In Ontario, especially our portion of the province, the annual buck harvest during the fall deer seasons is generally comprised of majority of young bucks, deer ranging from 1.5 to 2.5 years of age. These young deer are often considered reckless in their pursuit of happiness and end up finding their way to the meat pole. In order for a whitetail buck to reach maturity (3.5 years or more) it must evade the sights of hunters and stay on the “down-low” during the busiest times of the fall hunting season.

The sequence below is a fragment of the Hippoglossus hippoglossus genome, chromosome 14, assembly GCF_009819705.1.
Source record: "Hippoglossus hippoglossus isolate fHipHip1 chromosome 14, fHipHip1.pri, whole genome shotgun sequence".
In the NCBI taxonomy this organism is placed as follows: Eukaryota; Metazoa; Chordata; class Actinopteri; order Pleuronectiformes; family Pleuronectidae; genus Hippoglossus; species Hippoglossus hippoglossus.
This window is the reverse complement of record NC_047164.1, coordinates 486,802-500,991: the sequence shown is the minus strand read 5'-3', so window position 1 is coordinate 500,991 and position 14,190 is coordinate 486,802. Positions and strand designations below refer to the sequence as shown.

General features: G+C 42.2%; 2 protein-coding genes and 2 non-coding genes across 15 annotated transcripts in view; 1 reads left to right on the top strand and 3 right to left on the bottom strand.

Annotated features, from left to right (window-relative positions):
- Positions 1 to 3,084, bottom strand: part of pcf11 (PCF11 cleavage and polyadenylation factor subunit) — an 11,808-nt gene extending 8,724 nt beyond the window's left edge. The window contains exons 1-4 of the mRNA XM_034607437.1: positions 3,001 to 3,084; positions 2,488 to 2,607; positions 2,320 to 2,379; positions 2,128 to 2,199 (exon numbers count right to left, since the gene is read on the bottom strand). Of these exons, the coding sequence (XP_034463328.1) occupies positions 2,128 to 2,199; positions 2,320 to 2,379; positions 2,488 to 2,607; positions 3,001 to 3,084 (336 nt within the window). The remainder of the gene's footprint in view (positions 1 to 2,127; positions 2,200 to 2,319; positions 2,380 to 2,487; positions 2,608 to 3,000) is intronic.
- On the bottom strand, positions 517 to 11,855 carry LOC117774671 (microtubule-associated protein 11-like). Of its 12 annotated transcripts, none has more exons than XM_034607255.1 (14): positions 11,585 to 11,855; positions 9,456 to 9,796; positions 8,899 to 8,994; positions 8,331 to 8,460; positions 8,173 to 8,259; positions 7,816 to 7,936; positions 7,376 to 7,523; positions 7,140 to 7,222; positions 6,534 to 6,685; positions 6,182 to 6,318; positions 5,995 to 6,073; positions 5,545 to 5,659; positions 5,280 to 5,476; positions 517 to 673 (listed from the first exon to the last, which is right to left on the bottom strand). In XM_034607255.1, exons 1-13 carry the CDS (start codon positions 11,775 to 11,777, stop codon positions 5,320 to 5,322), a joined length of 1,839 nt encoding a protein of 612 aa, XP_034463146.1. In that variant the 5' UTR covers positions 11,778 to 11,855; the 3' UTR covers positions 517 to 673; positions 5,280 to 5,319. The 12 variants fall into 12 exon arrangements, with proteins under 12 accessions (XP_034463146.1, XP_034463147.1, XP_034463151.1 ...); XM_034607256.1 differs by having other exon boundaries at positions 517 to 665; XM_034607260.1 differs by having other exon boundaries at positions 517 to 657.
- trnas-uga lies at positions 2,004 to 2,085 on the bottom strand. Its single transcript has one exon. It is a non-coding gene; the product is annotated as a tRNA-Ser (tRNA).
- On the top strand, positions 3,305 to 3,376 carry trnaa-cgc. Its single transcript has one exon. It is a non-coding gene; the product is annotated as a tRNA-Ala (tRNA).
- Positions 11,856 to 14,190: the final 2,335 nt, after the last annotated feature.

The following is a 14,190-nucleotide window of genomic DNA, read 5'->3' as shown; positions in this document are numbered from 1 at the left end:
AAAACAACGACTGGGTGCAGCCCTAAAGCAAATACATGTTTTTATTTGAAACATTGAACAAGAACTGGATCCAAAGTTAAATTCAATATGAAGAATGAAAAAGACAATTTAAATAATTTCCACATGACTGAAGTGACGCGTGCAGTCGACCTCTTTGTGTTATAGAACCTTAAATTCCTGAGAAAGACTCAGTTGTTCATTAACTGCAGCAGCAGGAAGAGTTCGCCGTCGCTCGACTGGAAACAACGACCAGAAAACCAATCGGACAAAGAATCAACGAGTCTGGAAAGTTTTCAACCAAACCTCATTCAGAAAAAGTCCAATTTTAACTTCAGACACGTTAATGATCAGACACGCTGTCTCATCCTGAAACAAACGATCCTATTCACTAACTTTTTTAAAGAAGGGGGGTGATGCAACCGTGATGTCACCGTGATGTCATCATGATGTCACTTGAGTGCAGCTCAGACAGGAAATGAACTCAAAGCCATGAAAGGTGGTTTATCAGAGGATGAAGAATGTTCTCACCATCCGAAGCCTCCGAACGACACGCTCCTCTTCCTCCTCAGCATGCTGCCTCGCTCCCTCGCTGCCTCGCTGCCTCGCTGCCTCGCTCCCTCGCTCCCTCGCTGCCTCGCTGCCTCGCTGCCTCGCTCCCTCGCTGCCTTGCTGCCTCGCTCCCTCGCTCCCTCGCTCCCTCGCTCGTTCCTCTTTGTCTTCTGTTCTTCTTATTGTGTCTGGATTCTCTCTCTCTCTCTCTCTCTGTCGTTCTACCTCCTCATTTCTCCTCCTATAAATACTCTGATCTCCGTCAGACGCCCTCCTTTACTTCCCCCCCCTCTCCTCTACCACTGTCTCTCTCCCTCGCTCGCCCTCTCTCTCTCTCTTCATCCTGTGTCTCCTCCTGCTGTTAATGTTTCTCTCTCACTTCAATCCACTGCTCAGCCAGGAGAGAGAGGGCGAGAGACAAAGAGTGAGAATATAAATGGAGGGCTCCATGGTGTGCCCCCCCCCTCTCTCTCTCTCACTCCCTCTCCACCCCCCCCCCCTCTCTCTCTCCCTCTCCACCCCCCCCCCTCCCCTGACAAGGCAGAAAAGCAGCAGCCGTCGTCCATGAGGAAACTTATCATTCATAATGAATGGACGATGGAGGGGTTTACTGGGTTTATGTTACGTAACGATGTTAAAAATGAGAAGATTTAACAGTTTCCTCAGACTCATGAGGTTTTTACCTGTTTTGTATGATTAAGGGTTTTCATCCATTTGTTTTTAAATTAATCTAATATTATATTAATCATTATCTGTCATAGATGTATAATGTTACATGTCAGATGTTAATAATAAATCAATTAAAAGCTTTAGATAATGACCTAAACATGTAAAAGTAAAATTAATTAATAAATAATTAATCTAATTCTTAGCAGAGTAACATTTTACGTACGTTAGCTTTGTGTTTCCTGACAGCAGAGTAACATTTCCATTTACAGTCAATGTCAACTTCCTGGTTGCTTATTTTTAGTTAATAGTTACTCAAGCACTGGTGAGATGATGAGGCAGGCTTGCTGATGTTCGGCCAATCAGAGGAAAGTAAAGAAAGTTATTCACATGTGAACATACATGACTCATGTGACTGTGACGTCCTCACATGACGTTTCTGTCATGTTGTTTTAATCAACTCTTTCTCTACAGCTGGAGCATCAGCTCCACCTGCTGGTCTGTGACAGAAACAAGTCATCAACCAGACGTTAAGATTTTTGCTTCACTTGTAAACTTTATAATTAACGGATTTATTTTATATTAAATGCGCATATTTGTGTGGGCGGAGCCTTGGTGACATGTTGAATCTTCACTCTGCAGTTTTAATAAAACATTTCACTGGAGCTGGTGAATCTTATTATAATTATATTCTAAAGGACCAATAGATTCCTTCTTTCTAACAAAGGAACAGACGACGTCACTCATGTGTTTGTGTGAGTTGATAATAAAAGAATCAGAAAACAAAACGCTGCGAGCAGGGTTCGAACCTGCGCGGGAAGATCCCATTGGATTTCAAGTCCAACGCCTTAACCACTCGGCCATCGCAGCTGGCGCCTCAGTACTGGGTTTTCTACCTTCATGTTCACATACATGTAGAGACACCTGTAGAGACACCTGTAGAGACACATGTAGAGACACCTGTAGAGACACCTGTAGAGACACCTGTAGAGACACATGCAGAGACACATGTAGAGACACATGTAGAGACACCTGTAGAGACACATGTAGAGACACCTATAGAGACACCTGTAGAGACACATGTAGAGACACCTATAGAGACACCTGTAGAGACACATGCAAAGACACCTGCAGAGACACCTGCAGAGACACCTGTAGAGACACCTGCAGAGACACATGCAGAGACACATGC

In our region of Ontario, it would be safe to say large, mature whitetail bucks make up a small portion of the harvest and a small portion of the whitetail population overall. Why, one may ask? Tag allocations for hunters are generally buck only. Meaning an over-the-counter tag allows the hunter to harvest an antlered buck. Antlerless tags, on the other hand, are draw-based and allow the hunter to harvest a doe instead of a buck. This tends to lead to a harvest more heavily based on buck kills, allowing fewer males of the species to reach maturity.